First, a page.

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Best Practices for Providers
Trauma Informed Care
National Registry for Evidence Based Programs and Practices (NREPP)
Cost of Homelessness
Self-Care for Providers
- Supportive Housing
Youth Drop-in Centers
Post-Traumatic Stress Disorder (PTSD)
Health and Wellness
Health and Poverty
Substance Use and Addiction
Fetal Alcohol Spectrum Disorder (FASD)
HRC Feature Articles
Starting in 2007, the Center for Mental Health Services (CMHS) awarded Services in Supportive Housing (SSH) funds to fourteen grantees nationwide to provide intensive services to prevent or reduce chronic homelessness. In 2009, the SSH program received an additional $16 million to fund forty-three additional grantees. The exponential reach of this expansion promises to enhance the lives of many more individuals and families experiencing chronic homelessness. As the program moves forward, it will continue to build on the experience gained since 2007.
The SSH Annual Report found below describes the SSH program and its activities through the end of September 2009. Program outcomes to date indicate that SAMHSA’s requirement that SSH grantees use evidence-based practices in the delivery of services is an effective strategy that merits incorporation into future initiatives. SSH program outcomes to date also indicate that providing services to people in permanent housing is an effective strategy to prevent and reduce chronic homelessness.
SSH Annual Report
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Justine Hanson from Boston
Livia Davis from Newton
Krystle F. Nickles from Baltimore
Sheila Helgerson from Baltimore
Shelley Johnson from Jackson
Alyson Ainscough from Salt Lake City
Michael Appel from Ann Arbor
Michelle Domreis from Spokane
ryker phong from GL
april sheeks from moreno valley
Manas Kumar from Los Angeles
Selected Supportive Housing Resources
Services in Supportive Housing Annual Report 2009
“You are Still Standing:” Services in Supportive Housing Supports Recovery at Pine Street Inn
2006 Awards for Excellence in Affordable Housing: Supportive Housing and Property and Asset Management
A Guide to Reentry Supportive Housing: A Three-Part Primer for Non-Profit Supportive Housing Developers, Social Service Providers, and Their Government Partners
A Housing Toolkit: Information To Help the Public Mental Health Community Meet the Housing Needs of People With Mental Illness
A Look at Supportive Housing for Mental Health Consumers in Four Oregon Counties
An Integrated Approach To Housing and Services in Philadelphia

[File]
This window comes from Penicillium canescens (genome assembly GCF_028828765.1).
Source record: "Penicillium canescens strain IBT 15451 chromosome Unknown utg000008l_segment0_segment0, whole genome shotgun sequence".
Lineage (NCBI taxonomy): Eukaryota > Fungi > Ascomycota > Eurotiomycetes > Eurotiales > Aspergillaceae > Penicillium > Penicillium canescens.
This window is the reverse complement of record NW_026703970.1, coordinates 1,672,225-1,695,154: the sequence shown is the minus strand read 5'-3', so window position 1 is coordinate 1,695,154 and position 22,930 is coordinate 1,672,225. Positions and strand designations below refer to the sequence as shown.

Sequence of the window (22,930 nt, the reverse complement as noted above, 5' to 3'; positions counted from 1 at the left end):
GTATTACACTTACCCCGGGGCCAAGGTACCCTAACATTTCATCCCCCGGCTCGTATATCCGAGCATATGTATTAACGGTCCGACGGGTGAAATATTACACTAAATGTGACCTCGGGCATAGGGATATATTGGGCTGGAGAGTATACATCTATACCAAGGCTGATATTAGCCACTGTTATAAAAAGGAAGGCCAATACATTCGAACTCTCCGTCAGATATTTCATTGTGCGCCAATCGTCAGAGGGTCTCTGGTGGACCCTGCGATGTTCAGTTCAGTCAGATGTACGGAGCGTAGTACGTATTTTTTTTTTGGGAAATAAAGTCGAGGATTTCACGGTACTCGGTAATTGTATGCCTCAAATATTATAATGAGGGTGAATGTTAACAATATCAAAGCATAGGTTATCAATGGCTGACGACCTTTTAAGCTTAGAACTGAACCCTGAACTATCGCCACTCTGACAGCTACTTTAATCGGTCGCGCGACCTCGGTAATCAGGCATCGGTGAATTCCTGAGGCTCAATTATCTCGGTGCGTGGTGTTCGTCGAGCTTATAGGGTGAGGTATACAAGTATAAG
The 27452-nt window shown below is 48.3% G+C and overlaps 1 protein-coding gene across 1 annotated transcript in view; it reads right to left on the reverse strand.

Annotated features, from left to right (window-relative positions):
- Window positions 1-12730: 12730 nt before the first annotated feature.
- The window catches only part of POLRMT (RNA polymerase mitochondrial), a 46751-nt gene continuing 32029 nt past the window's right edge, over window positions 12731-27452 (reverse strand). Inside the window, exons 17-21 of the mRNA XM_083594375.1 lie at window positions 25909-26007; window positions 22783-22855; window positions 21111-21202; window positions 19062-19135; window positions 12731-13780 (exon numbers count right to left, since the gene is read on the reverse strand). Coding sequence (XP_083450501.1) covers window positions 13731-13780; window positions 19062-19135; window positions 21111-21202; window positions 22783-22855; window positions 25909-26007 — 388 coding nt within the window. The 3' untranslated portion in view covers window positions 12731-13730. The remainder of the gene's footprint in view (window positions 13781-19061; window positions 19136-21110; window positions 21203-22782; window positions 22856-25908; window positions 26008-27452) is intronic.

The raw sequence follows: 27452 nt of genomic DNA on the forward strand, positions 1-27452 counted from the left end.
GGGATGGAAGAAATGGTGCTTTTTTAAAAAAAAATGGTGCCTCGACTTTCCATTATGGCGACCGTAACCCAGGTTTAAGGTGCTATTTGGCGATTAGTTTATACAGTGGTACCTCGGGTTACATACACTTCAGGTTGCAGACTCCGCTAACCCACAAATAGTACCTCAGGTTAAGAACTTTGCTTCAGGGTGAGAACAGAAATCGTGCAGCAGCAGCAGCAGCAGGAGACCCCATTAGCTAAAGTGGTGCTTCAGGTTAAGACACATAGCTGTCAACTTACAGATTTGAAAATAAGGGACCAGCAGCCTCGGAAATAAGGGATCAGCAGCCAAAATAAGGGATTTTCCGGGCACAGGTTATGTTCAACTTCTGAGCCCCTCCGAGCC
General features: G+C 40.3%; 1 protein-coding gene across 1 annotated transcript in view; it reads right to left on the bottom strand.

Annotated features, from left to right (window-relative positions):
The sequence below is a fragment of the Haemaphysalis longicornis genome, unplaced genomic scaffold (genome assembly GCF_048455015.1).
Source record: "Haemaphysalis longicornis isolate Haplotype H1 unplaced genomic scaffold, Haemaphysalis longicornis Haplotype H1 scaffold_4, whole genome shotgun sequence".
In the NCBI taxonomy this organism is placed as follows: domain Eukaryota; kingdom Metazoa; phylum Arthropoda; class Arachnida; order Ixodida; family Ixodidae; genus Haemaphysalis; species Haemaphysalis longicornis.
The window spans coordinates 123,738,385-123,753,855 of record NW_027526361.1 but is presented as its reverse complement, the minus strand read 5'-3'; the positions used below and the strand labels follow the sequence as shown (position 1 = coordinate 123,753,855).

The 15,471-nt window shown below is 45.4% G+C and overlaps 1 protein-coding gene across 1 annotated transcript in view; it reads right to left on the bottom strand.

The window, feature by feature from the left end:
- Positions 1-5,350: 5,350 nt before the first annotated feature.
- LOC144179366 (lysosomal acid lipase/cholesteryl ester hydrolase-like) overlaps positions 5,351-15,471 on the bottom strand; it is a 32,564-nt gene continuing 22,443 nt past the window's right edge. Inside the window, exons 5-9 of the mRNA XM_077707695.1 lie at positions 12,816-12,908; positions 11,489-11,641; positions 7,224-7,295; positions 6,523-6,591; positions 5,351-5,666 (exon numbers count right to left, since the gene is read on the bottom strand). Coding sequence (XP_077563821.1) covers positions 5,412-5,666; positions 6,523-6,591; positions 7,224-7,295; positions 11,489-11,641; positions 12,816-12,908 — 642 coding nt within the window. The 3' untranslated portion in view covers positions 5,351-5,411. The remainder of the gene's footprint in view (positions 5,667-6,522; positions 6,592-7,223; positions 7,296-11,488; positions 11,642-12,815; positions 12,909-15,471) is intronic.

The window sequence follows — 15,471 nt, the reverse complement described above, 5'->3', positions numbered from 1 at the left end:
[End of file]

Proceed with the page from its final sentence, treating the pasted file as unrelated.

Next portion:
Being Culturally Competent: Q&A with the Welcome Home Project Clinical Case Management Team
Corporation for Supportive Housing
Corporation for Supportive Housing, Supportive Housing Financing Guide
Ending Homelessness Among Veterans Through Permanent Supportive Housing
Family Matters: A Guide to Developing Family Supportive Housing
Forming an Effective Supportive Housing Consortium
Issues in the First Year
Landlords as Partners for Promoting Success in Supported Housing: "It Takes More Than a Lease and a Key"
Longitudinal Assessment of Family Support Among Homeless Mentally Ill Participants in a Supported Housing Program
Pathways To Housing: Supported Housing for Street-dwelling Homeless Inviduals With Psychiatric Disabilities
Providing Services in Supportive Housing
Reunifying families, cutting costs : housing-child welfare partnerships for permanent supportive housing. Housing and homelessness
SAMHSA’s Services in Supportive Housing Initiative Kicks Off!
Services in Supportive Housing: The Impact of Intensive Case Management
Supportive Housing & Homeless Programs (SHHP)
Supportive Housing as a Cost-Effective Way to Reduce Homeless Shelter Capacity
Supportive Housing Program (SHP) Desk Guide
Sustaining Grassroots Community-Based Programs: A Toolkit for Community- and Faith-Based Service Providers
The Impact of Supportive Housing on Neighborhood Crime Rates
Toolkit for Connecting Supportive Housing Tenants to Employment
Voices of Hope: Homeless Moms Speak Out
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SAMHSA Web Site
Homelessness Resource Center Library
SAMHSA Web Site
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Homelessness Resource Center encourages discussion about the future of homelessness services in America. We invite your participation to ensure that a broad range of providers serving those experiencing homelessness are represented.
You will encounter opinions and perspectives from varied sources. These may not reflect the views of Homelessness Resource Center, the Substance Abuse and Mental Health Services Administration, the Institute on Homelessness and Trauma or any other partner organization.
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